“Coming!” I said, wiping the tears off my face and replacing the photo on the shelf.
However, something caught my eye as I turned to leave. The last picture on the shelf was a simple one. Just one person staring into the camera. It was the little girl from the other pictures, somewhat grown up and with a wide grin plastered over her face.
Navy hair, rosy cheeks, and a mischievous light in her bright blue eyes; this was a sparky little girl. She reminded me of myself, or rather, she could have been me in another life. One where I hadn’t been born a street urchin, beaten to death after being betrayed by my best friend, or fallen in love with the Demon Lord who played me like a fool.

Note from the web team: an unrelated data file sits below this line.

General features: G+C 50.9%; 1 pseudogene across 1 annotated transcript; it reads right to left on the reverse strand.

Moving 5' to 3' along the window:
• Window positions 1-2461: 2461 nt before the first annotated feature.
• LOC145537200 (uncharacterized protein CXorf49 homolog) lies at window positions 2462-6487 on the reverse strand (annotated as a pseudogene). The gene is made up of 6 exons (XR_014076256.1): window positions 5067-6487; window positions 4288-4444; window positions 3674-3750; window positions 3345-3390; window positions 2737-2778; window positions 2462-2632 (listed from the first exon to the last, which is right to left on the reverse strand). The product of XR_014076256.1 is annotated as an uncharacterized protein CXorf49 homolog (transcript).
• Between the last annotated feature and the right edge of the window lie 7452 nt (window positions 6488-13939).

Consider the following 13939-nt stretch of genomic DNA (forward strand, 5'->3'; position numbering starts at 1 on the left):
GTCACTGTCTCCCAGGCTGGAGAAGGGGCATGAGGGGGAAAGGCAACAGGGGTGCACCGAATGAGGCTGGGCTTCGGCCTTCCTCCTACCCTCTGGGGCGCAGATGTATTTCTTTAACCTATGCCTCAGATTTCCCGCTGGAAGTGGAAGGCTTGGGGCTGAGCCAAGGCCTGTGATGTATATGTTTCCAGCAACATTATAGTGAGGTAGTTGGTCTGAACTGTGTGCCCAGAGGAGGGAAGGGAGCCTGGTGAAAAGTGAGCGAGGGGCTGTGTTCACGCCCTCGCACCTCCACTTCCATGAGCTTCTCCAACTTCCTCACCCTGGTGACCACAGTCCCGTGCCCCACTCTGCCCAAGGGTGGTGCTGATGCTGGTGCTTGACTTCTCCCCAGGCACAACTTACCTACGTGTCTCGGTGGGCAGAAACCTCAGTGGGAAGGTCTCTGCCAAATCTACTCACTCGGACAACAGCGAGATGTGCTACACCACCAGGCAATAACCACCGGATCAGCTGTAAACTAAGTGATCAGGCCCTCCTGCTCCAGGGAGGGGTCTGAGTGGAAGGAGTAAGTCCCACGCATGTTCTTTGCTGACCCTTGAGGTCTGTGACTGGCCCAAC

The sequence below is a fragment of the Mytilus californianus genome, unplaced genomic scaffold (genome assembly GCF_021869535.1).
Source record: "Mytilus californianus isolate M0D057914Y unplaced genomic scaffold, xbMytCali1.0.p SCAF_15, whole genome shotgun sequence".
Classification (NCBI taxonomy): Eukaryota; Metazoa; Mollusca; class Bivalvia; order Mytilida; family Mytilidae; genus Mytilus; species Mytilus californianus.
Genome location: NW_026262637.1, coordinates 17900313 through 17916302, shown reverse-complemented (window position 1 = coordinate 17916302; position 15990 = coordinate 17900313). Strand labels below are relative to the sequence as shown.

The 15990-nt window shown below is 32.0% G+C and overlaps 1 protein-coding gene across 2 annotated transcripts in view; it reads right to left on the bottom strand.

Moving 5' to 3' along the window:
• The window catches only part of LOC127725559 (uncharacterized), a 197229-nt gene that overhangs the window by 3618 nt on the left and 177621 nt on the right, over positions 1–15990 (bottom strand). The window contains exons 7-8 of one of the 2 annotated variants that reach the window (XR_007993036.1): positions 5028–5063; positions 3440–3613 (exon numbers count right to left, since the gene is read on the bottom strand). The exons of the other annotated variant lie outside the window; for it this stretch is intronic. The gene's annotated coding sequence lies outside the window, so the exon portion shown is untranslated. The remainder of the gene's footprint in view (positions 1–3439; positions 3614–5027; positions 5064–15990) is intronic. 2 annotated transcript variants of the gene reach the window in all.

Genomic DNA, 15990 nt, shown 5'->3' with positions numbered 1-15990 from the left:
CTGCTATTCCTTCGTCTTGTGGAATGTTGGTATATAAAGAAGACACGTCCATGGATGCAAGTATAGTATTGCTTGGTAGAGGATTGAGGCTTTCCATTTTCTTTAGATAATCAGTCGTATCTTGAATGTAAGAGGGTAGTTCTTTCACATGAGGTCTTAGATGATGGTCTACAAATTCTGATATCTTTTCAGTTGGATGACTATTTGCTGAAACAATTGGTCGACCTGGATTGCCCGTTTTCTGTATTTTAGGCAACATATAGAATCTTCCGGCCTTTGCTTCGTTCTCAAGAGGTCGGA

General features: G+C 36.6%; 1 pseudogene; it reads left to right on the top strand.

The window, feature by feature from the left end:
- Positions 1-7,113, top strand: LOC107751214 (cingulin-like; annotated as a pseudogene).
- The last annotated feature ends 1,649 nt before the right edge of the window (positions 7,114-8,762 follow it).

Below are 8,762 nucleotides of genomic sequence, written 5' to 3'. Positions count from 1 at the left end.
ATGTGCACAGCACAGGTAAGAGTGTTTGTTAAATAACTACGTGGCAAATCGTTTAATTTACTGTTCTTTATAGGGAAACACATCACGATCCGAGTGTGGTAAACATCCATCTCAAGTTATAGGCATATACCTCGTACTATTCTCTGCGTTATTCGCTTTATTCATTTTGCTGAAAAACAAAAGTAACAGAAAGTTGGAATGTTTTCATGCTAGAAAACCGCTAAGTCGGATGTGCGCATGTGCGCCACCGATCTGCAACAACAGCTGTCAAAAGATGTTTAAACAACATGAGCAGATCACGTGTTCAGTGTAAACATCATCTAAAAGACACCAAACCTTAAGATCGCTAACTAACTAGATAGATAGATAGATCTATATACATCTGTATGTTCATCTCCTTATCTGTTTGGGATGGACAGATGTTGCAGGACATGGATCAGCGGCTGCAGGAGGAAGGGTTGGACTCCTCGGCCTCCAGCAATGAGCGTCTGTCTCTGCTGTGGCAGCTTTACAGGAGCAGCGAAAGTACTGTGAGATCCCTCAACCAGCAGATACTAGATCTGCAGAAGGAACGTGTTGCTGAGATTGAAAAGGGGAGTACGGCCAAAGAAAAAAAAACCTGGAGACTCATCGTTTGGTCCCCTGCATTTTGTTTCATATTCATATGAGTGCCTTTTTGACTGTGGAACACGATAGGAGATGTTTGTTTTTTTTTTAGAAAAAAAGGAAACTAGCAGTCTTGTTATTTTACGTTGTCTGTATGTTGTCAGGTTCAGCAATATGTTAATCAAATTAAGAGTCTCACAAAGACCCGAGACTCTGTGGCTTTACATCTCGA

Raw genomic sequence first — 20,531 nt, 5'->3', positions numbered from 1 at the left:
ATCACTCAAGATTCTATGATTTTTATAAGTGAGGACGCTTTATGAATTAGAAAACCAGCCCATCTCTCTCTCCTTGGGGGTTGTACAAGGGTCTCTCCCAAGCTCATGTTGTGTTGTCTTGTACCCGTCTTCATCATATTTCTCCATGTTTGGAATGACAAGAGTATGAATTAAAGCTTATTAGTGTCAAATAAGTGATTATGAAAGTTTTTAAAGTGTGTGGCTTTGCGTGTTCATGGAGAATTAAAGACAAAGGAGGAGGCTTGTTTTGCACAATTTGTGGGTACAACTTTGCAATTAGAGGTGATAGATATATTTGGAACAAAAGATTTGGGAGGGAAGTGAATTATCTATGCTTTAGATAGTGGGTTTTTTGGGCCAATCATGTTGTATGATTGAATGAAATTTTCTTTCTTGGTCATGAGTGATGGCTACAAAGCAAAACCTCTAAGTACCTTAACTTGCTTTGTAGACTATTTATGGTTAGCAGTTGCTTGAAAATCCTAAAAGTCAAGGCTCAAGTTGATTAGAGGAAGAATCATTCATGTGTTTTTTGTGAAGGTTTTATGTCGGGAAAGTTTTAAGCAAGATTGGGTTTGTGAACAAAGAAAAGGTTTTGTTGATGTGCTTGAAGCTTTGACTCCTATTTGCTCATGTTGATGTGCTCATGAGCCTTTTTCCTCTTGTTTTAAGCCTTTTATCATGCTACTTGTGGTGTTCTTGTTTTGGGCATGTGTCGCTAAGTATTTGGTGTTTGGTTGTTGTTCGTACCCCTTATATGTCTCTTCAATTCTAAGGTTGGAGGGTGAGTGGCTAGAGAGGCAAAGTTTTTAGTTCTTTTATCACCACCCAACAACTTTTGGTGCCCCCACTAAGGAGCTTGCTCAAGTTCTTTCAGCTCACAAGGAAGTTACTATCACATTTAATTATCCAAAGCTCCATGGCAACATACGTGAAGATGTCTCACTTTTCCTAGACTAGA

I walked into the kitchen and saw the tabletop covered with steaming hot dishes. The smell wafting through the air melted my mouth, but I checked myself immediately. I’d been betrayed twice. No matter how nice this old lady was, nor how delicious her cooking seemed, I wasn’t about to trust her so easily.
“Sit down dearie, I’ll be right over,” she said, bustling over the counter.
I pulled up a seat but didn’t start eating, warily eyeing the old lady as she searched for something in her cabinet. I’d already checked her Status as soon as I’d woken up, but there had been nothing strange in there. She was level four, although a note stated she had been level 16 in the past. Her Ability was a simple one: Porridge Queen, and its result were obviously not very threatening at all.